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Chef Q&A: 610 Magnolia’s Nick Sullivan

Nick Sullivan is the Executive Chef at 610 Magnolia, where he runs day-to-day operations for celebrity chef Edward Lee, a former Top Chef contestant.

Sullivan’s cooking, which combines Southern food with ingredients and techniques from around the world, is beginning to earn him accolades of his own. In 2012, on-line restaurant review aggregator Gayot.com named him one of the “Top 5 Rising Chefs in the U.S.” Food & Dining sat down with Sullivan for an in-depth discussion about the Louisville dining scene, his advice for amateur chefs, and where he sees himself in the future.

Age: 30
Current Restaurant: Executive Chef, 610 Magnolia
Previous Restaurants: Corbett’s; Alinea in Chicago
Neighborhood (current): Lyndon
Hometown: Jackson, Tennessee
Significant other: Single
Favorite Hobbies: Surfing, motorcycles, and water sports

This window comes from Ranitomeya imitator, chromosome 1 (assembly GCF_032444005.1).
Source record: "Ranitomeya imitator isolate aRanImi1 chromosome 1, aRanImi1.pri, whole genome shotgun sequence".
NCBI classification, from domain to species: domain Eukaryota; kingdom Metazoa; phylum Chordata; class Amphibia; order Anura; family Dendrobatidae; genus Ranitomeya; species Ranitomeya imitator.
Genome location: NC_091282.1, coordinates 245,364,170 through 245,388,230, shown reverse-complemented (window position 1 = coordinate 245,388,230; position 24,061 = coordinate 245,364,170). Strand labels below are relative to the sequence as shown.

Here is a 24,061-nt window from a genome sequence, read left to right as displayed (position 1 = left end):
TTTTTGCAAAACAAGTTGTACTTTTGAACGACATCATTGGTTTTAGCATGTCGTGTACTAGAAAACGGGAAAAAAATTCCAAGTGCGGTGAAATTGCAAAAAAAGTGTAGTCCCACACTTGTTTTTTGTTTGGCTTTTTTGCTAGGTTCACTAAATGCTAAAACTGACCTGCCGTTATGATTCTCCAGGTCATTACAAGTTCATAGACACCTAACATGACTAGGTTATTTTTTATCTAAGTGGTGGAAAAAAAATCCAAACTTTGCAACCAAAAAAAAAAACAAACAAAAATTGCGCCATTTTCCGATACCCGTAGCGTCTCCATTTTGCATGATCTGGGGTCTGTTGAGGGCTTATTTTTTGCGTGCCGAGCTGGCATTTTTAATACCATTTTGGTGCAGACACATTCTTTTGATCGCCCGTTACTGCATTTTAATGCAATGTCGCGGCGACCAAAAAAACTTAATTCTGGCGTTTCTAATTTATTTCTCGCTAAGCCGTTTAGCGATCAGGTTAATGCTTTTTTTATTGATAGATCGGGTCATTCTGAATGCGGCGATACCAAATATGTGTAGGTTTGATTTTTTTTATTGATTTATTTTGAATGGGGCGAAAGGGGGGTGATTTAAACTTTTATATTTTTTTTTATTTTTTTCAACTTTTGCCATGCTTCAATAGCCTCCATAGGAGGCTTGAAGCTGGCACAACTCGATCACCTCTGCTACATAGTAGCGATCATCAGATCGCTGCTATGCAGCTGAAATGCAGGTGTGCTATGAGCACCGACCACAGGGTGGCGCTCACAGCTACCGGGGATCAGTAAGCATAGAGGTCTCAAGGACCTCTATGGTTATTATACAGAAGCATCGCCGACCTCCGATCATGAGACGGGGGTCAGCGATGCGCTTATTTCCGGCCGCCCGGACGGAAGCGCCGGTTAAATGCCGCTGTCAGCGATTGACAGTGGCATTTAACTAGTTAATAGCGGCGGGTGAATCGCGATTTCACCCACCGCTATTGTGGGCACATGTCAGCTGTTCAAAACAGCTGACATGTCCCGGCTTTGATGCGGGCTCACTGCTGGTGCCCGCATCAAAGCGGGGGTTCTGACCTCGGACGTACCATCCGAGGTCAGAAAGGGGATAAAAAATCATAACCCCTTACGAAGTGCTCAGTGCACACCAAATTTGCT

Favorite Cookbook: Essential Cuisine by Michel Bras
Favorite Kitchen Gadget: Vita-Prep (the high-end, turbo-charged blender)

What do you do for fun?
I like to read books and food publications. Outside of that I like hanging out with my friends. I’m also active in my church.

What’s your greatest strength in the kitchen?
I’m very meticulous; very detail-oriented. I like the finer details.

What’s your downfall?
Just that. I get so meticulous and so caught-up in garnish work or some detail that it keeps me from focusing on the bigger picture.

What is your first food memory?
The first thing that comes to mind are the holidays. Christmas was big for me. I liked how the whole family got together. I would sit on the countertop while they prepared the meal, right in the middle of it. That memory stands out more than any.